Thursday, February 10, 2005

Jail's drug problem 'out of control'

UK: A jail condemned as "dismal" by the chief inspector of prisons had a drug problem which was out of control and threatened its security and safety of prisoners, an inspection report claimed yesterday.

Nearly half the inmates at The Mount prison in Hertfordshire said they felt unsafe, 25% had been victims of bullying and another 44% said it was easy to get hold of illegal drugs, according to the inspection report.

Prison staff failed to relate to the large numbers of ethnic minority prisoners - even though they had been a "significant" part of the prison population for years - and so were unable to pick up on tensions between the different groups.

Commenting on the report, the chief inspector of prisons, Anne Owers, said: "The first priority of those running a prison is to provide a safe and decent environment. At the time of the inspection The Mount was neither."

The 760-inmate men's prison in Bovingdon was a category C training prison. But only two out of three prisoners were able to take part in any meaningful training or work, said the report which was based on an inspection last October.

A third of the inmates were employed in the prison as cleaners but there were still ingrained dirt and litter across the prison, the report said.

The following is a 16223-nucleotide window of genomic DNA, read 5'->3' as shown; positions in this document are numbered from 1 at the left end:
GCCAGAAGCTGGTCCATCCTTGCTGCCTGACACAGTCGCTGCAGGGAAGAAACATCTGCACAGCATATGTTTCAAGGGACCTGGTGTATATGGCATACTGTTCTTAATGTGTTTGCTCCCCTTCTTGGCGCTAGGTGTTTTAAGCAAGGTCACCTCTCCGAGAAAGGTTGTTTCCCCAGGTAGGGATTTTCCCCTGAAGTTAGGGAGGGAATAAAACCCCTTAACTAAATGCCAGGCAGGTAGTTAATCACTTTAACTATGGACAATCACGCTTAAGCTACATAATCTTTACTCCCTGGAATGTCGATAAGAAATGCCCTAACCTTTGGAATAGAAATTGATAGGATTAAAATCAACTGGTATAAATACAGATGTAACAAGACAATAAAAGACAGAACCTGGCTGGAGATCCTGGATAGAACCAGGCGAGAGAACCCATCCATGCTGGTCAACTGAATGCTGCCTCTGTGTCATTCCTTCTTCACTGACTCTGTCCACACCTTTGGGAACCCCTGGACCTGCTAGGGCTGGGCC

Most of the cells in the segregation unit were in an "appalling condition" and prison officers "inexplicably" re-housed inmates in the dirty cells rather than those which had been refurbished.

Ms Owers said record keeping was "the poorest we have ever seen" and sentence planning was in "disarray" with a backlog of cases stretching back a year.

The single glimmer of hope at the prison was the education provision which Ms Owers described as "the jewel in the crown".

But it was out of the reach of many prisoners because of the absence of systems which made sure prisoners were able to access to service.

Ms Owers said : "The prison service needs to, and undoubtedly will, take decisive action in relation to The Mount.

"But prisons should not be allowed to deteriorate to this level. The Mount shows the importance of ensuring that managers, in our current pressurised prison system, are sufficiently scrutinised and supported in their difficult task."

The director general of the prison service, Phil Wheatley, said the previous inspection report for The Mount nearly three years ago identified it as a "good prison".

It had gone downhill since because of "significant population pressures and the level of drugs" coming into the prison, he said.

A new management team was already tackling the issues raised in the report including reducing overcrowding, he said.

By Debbie Andalo posted 10 February 05


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